The design team developed a survey for prospective tenants, to determine how many people expect to bike to work, shower at the office, and the length of each shower. The energy and water impacts of these habits will ensure availability of excess water for irrigation and the ability to not exceed energy use allotted to water heating. In this way, every individual action plays into energy assumptions, to ensure adequate resources to meet other needs. If someone takes too long a shower, the plants in the greenhouse will bear the consequences.
Given that the major energy consumers are expected to be the computers and server systems, the team is exploring new ways of sharing these services across companies with the expectation that tenants become more collaborative.
One idea that is being explored is an internal cap and trade system among tenants, by which a high energy user may be able to trade credits with a light energy user.
Ultimately the goal is a building that inspires more of its kind. While some may dismiss Living Buildings as one-off solutions, only possible with an owner who values innovation and is willing to pay more for it, The Cascadia Center team is committed to a design solution that is broadly applicable to the industry and thus has the potential to be transformative. At every decision point, the team was thoughtful about the replicability of a particular design. The initial design concept included an unusually shaped floor plate with atrium to optimize solar potential, but the shape would be difficult to emulate (and far exceeded average construction costs) so a more conventional floor plate was selected to fit the urban grid and still maximize daylight.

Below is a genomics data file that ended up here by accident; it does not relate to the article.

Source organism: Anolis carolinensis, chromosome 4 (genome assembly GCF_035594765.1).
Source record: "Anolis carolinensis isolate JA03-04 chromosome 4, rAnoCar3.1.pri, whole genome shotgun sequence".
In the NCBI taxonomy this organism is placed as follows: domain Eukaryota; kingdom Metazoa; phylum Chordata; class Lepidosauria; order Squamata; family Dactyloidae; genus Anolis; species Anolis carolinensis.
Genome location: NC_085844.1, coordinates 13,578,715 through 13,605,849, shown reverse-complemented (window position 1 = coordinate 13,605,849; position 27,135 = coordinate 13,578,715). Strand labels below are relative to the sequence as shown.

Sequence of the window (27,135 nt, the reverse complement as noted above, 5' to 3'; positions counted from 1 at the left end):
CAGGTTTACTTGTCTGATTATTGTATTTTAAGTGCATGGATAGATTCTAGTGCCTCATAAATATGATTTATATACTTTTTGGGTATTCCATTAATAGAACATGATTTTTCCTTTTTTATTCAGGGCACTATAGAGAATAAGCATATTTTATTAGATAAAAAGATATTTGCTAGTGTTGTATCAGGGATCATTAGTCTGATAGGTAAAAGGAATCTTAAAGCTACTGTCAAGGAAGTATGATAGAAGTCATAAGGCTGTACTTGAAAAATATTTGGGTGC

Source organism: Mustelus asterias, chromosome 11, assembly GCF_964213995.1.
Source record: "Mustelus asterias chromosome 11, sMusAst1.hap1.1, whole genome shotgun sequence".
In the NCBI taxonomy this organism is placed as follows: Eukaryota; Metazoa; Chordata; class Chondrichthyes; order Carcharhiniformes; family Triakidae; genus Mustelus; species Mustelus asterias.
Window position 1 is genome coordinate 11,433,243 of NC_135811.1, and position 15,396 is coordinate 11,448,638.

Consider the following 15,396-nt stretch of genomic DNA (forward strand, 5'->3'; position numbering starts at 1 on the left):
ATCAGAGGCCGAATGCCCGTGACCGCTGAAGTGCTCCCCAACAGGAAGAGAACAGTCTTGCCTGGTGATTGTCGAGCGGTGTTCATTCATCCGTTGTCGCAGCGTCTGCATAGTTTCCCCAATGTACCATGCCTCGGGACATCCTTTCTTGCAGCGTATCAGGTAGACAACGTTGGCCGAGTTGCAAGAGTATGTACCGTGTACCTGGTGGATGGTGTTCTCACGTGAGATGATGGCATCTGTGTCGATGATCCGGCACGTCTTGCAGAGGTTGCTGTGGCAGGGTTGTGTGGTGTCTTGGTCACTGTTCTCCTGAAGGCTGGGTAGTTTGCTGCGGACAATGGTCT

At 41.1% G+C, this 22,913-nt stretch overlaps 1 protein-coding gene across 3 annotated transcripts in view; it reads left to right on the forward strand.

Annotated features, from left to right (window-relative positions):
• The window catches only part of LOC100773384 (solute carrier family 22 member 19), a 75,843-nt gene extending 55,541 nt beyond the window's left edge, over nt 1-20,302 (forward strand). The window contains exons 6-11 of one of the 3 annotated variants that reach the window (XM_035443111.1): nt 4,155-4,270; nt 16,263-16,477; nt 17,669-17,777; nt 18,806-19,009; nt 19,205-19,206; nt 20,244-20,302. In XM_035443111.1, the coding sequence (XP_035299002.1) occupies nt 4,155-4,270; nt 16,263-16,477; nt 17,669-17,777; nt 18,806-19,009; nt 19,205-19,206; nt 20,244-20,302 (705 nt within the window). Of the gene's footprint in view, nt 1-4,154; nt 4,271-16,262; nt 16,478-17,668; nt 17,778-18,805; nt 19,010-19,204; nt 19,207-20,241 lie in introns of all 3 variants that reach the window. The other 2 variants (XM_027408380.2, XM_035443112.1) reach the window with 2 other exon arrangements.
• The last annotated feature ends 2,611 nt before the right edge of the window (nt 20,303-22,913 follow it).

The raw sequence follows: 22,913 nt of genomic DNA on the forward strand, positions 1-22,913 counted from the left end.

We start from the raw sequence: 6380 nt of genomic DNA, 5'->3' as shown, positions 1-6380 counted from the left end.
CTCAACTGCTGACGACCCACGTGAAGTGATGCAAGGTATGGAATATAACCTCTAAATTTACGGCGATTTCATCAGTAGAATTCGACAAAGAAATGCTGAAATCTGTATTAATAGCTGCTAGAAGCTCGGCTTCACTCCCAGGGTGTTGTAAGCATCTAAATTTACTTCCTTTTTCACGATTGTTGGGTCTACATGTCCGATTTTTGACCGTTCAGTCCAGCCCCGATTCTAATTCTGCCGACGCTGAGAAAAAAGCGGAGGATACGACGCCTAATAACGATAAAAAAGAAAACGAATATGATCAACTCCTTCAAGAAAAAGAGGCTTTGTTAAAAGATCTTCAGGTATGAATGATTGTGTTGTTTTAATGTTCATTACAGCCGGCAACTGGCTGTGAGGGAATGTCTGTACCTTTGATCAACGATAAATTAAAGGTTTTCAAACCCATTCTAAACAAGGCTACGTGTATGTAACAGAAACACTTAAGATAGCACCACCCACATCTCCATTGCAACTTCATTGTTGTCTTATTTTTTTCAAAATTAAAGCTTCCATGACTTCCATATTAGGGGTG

As Rogers says, “The goal is for the building to become a catalyst, not to stand alone” The project is being designed for a 250-year lifespan, to adapt to evolving needs and technologies, chances are it will soon be standing among similar buildings that it inspires.